A Man in an Unresponsive State

Posted by • July 14th, 2016

2016-07-08_11-07-57Clinical care for patients with acute liver failure should focus on preventing and treating associated complications, identifying the cause so that targeted therapy (if available) can be initiated, and determining the patient’s transplant eligibility.

A 32-year-old man was admitted to this hospital after being found in an unresponsive state in his jail cell. He had jaundice and encephalopathy; results of liver-function tests were abnormal, and CT revealed cerebral edema. Diagnostic tests were performed. A new Case Records of the Massachusetts General Hospital summarizes.

Clinical Pearl

• What factors are associated with an increased risk for acetaminophen-induced hepatotoxicity?

Even therapeutic doses of acetaminophen can occasionally result in acute liver failure under certain circumstances. This phenomenon has been referred to as therapeutic misadventure and has been reported in patients who have chronic alcoholism and limited food intake that results in malnutrition and glutathione deficiency. This combination of factors leads to hepatic glutathione deficiency, which results in an inability of the liver to detoxify acetaminophen metabolites and causes oxidative injury to hepatocytes. In addition, the concomitant administration of opioids, such as oxycodone, can slow intestinal motility and enhance acetaminophen toxicity.

Clinical Pearl

• What are some of the therapies for hepatic encephalopathy in patients with acute liver failure?

Therapies for hepatic encephalopathy in patients with acute liver failure target elevated intracranial pressure; such therapies include hyperosmotic therapies such as mannitol and hypertonic saline, hyperventilation, and the induction of hypothermia. In contrast, lactulose is not indicated for the treatment of hepatic encephalopathy due to acute liver failure, because it may worsen electrolyte abnormalities and dehydration and does not address the underlying defect, the loss of ammonia detoxification.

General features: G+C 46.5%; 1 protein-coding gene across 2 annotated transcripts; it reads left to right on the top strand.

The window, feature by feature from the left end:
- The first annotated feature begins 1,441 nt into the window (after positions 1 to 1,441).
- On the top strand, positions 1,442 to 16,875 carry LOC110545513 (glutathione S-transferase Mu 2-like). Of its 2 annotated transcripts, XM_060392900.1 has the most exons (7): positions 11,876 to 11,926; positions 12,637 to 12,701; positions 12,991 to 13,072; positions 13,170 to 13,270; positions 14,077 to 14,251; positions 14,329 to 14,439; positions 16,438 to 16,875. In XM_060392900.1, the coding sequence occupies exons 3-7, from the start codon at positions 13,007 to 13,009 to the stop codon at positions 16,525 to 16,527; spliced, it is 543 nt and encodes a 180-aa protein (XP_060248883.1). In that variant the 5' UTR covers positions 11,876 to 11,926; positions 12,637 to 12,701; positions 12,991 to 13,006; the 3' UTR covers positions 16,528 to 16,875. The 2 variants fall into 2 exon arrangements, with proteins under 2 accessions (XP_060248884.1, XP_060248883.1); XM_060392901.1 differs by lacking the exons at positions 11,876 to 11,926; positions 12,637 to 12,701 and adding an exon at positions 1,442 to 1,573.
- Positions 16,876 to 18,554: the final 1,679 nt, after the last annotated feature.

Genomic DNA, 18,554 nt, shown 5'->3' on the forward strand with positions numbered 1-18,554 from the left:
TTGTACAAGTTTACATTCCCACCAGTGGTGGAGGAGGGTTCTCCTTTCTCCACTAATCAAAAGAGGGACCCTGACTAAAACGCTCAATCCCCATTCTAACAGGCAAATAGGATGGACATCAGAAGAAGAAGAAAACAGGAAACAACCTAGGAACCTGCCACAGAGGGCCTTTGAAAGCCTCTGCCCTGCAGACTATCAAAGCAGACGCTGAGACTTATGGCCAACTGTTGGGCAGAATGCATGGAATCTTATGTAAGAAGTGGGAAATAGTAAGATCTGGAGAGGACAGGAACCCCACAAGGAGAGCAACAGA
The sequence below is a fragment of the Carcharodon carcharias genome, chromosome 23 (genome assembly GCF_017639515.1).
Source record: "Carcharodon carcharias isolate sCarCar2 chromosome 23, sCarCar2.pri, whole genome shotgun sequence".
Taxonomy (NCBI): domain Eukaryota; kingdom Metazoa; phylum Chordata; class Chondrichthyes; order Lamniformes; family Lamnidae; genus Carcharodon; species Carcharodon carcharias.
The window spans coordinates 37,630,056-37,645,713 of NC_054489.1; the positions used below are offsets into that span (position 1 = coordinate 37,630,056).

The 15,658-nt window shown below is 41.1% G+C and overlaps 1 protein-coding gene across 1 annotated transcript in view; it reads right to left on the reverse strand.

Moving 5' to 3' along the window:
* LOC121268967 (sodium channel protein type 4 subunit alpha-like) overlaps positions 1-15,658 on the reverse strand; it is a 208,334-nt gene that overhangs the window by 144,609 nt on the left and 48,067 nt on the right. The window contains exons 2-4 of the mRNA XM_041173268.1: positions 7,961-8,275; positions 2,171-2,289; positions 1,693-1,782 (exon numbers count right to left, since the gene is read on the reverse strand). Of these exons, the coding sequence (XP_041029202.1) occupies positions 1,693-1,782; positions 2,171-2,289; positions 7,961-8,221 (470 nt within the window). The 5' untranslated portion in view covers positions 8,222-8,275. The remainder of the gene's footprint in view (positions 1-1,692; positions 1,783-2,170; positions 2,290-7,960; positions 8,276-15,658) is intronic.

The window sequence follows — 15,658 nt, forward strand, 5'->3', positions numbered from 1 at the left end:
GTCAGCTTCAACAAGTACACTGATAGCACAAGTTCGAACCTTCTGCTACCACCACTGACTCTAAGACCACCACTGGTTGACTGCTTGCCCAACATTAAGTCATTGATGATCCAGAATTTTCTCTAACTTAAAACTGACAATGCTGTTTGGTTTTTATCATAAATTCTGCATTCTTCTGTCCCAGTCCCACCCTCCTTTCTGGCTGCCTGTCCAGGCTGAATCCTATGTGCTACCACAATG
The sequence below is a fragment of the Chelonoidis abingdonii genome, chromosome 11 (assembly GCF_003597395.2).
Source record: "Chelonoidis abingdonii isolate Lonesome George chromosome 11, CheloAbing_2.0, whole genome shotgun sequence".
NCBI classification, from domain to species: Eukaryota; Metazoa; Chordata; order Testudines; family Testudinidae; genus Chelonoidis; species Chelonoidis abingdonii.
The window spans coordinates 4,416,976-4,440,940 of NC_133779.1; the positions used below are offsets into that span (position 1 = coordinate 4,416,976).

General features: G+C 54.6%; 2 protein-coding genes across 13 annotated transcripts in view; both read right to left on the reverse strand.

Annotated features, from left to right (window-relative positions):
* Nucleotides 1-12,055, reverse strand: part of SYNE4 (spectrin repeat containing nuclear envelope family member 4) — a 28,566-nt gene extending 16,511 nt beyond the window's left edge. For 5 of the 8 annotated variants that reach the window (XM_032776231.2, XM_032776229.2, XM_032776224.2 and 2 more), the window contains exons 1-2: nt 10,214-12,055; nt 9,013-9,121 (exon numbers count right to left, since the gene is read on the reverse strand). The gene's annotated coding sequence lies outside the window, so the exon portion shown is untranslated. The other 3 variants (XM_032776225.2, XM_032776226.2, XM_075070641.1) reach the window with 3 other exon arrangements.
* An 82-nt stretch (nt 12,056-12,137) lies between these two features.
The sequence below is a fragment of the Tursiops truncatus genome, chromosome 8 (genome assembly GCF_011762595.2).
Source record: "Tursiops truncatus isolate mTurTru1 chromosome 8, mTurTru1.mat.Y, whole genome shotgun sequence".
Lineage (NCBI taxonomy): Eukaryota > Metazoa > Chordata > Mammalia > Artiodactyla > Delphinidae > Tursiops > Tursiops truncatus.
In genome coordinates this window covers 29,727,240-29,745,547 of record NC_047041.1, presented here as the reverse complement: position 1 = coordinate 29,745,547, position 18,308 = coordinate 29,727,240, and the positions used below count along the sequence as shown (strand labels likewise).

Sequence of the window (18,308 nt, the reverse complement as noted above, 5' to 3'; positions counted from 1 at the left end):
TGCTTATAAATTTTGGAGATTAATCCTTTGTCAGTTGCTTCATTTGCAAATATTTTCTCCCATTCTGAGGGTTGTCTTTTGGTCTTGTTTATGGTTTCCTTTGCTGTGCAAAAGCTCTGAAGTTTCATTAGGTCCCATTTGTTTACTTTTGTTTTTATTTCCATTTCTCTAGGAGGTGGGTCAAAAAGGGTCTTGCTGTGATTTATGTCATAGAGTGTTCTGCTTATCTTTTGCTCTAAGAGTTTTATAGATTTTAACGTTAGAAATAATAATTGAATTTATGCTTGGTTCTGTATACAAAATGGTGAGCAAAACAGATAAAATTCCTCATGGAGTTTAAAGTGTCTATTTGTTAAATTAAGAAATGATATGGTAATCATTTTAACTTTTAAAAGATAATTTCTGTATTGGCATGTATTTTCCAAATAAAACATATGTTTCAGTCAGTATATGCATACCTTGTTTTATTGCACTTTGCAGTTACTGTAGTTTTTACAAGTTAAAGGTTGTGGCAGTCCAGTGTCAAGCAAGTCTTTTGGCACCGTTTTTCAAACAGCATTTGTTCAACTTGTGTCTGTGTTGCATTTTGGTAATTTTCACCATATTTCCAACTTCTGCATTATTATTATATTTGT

Morning Report Questions

Q: How can a patient with remote hepatitis B virus (HBV) serologic test results that included a positive test for HBV surface antibodies be susceptible to acute HBV infection?

A: There are several possibilities to consider. First, a test result for HBV surface antibodies years earlier might have been a false positive; however, analytical false positives are uncommon with this assay. Second, patients with a positive test for HBV surface antibodies because of an HBV infection in the past can, on rare occasion, be infected with HBV again because of incomplete protection afforded by these antibodies against another HBV serotype. Third, a breakthrough infection in a vaccinated person is possible; however, of patients who have an antibody response to the HBV vaccine, even those who have a waning serum level of HBV surface antibodies, the majority retain immunologic memory and would be expected to have a protective HBV surface antibody response on reexposure to HBV. When such breakthrough infections have been documented in apparently immunocompetent persons, they have typically been transient and asymptomatic.

Q: What serologic findings characterize the inactive-carrier phase of chronic HBV infection?

A: In patients in whom acute HBV infection does not resolve but rather progresses to chronic infection, the disease can evolve through several phases — including immunotolerant, immunoactive, and inactive-carrier phases — that are influenced by the infected patient’s immunologic response. During the inactive-carrier phase, serum HBV DNA levels are low or even undetectable, serum aminotransferase levels are typically normal, HBV surface antigen can be lost, and seroconversion of HBV surface antibodies can occur. The HBV genome persists in a stable form in the nuclei of infected hepatocytes, even in the absence of detectable circulating HBV surface antigen, and infection can reactivate at a later time, at which point both HBV surface antigen and HBV core IgM antibodies may become detectable in the serum. Reactivation is sometimes seen in patients who are immunosuppressed (e.g., owing to the administration of glucocorticoids or cancer chemotherapy agents or to progressive HIV infection), but reactivation can also occur spontaneously.

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